What’s behind the Vietnam medal controversy?
Back in February, this observer opined the Kerry campaign was making a big mistake by trying to tout John Kerry’s four-month service in Vietnam while denigrating George W. Bush’s over five years of flying the super-sonic F-102 interceptor for the North American Air Defense Command (NORAD).
But the larger issue is that the U.S. Navy needs to tighten up its rules for the award of medals and decorations. Two cases come to mind:
During World War II, President Roosevelt had Congressman Lyndon B. Johnson, commissioned as a Navy Lt. Commander. FDR sent “Commander” Johnson on a brief fact-finding tour of the Pacific Theater. Johnson never came close to enemy contact; however, he once rode on a transport whose crew “sighted” a Japanese aircraft “off in the distance.” Back home, Congressman Johnson badgered the Department of the Navy into awarding him the Silver Star, our nation’s third-highest medal for Valor.
On December 13, 1977, former U.S. Army Chief of Staff, General Harold K. Johnson, took this observer to lunch at the Army-Navy-Club. During that luncheon interview, General Johnson (a survivor of the Bataan Death March) said he was sickened every time he saw President Johnson wear that Silver Star Lapel Pin.
Today, John Kerry’s Navy medals are being called into question by 19 of the 23 officers with whom Kerry served and by every one of his former commanding officers. They have formed: Swift Boat Veterans for Truth. In fact, over 200 of the Swift Boat veterans have signed a letter saying John Kerry is unfit to be commander-in-chief. See:www.swiftvets.com. See also: www.vietnamveteransagainstjohnkerry.org.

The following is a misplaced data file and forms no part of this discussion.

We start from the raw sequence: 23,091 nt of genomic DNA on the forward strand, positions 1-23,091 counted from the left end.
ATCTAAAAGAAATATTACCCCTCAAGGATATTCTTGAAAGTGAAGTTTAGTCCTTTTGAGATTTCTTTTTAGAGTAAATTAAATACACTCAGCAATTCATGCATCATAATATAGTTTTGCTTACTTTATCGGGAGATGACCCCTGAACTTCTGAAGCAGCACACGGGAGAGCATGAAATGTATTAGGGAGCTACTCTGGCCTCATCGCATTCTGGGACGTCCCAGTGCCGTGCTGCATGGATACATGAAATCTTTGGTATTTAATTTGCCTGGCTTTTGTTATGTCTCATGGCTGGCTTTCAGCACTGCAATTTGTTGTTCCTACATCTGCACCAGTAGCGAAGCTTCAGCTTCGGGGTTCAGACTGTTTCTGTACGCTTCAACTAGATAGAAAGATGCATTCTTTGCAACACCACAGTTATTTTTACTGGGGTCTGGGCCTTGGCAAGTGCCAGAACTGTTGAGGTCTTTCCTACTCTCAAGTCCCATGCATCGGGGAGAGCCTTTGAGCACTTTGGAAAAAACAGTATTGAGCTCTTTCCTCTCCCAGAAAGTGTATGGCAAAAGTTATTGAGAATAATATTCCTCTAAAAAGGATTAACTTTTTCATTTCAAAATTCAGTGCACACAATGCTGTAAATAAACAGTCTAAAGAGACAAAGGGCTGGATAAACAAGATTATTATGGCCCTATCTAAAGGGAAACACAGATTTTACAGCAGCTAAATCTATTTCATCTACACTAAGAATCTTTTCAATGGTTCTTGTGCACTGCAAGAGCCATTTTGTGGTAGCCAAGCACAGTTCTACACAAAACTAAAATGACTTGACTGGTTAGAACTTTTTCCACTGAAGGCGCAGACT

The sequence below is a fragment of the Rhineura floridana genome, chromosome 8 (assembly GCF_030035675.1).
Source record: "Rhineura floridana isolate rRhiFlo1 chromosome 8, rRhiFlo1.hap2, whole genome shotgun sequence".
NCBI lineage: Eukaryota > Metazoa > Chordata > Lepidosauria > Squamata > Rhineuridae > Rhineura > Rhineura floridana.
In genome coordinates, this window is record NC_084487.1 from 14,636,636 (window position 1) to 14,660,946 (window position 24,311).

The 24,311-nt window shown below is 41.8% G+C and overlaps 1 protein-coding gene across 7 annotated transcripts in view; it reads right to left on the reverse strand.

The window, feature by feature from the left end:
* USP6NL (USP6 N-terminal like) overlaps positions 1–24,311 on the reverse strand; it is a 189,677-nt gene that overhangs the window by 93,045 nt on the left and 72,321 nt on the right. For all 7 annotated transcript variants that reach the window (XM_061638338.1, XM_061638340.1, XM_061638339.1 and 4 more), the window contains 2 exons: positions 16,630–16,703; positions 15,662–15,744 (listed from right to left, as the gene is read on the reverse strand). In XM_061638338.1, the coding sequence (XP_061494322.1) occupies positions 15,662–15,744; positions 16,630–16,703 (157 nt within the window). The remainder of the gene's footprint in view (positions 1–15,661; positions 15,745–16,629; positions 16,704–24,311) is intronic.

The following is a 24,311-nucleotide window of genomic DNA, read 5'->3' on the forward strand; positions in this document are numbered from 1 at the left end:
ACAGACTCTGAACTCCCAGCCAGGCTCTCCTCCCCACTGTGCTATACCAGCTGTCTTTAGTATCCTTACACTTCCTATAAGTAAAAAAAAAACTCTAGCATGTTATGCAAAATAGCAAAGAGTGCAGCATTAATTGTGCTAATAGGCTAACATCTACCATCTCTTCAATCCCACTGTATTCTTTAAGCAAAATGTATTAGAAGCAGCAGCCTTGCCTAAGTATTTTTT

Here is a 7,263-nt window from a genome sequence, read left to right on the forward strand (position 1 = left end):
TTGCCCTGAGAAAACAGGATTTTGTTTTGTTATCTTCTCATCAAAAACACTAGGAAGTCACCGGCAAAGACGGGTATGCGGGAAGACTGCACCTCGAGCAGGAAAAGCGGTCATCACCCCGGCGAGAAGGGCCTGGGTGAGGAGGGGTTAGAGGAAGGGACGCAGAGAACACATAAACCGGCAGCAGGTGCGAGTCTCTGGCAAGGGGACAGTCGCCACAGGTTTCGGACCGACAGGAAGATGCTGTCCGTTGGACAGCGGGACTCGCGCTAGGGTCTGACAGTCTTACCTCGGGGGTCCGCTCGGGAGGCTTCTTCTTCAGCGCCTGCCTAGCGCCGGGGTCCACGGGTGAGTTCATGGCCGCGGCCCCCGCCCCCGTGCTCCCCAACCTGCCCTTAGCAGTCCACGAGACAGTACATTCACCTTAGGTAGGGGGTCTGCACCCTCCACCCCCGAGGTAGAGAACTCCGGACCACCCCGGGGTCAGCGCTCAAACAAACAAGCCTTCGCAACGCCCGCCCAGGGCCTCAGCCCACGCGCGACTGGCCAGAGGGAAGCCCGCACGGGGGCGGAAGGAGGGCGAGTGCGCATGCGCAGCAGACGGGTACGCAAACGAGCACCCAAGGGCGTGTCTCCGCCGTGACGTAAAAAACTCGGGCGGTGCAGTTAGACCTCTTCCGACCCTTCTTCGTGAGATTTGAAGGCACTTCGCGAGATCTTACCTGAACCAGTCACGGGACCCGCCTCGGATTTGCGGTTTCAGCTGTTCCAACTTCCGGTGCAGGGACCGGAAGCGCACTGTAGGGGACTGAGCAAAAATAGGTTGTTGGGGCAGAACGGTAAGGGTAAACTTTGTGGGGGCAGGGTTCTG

According to one of Kerry’s former commanders, Navy Lt. Commander Grant Hibbard, John Kerry showed him a metal fragment that Kerry claimed had wounded him. Kerry demanded the award of a Purple Heart. Commander Hibbard says he examined the wound and that “it resembled a scrape from a fingernail.” Hibbard says, “I’ve had thorns from a rose bush that were worse.” Hibbard says he took no action to stop Kerry who continued to pursue his claim with eventual success.
Look for Kerry’s two other awards of the Purple Heart and other suspicious medals to be called into question by the Vietnam Veterans Against John Kerry and by B.G. Burkett the co-author of Stolen Valor: How the Vietnam Generation Was Robbed of its Heroes and its History.
Burkett and co-author, Glenna Whitley, carefully researched the lives of phony Vietnam veterans, many of whom were never in the military at all, or never set foot in Vietnam or, if they did go to Vietnam, never saw combat. Needless to say, their medals were phony as well.
Burkett feels those who politic for undeserved medals cheapen the reputation of those who truly deserved recognition. Burkett and Whitley exposed hundreds of Vietnam imposters who claim their drug and alcohol problems were caused by being ordered to commit atrocities against Vietnamese civilians.
Ironically, while the overwhelming majority of GIs set an exemplary record in Vietnam and Cambodia for humane treatment of friend and foe alike , both John Kerry and J. Robert Kerrey, the co-founders of Vietnam Veterans Against the War, confessed to war crimes. John Kerry, in 1971, before the Senate Foreign Relations Committee, and later, on a national TV. J. Robert Kerrey was “outed” when one of his former SEAL Team members revealed how J. Robert Kerrey, on the night of February 25, 1969, ordered the slaughter of 21 women, children and elderly men at the village of Thanh Phong.
Psychologists speak of: Projection. That’s when a person “projects” his or her own values onto others and “projects” that others behave as they have done or would do. How else to explain why Kerry and Kerrey made their post-Vietnam claims of widespread atrocities by the rest of us?
Clearly, the Navy needs to run a tighter ship, making it hard to blame John Kerry for figuring out how to manipulate the system and go home after only four months of a 12-month tour. If such loopholes have not been corrected by now, they should be.
William Hamilton, a syndicated columnist and featured commentator for USA Today, served two years with the 1st Air Cavalry Division in Vietnam and Cambodia.
©2004. William Hamilton.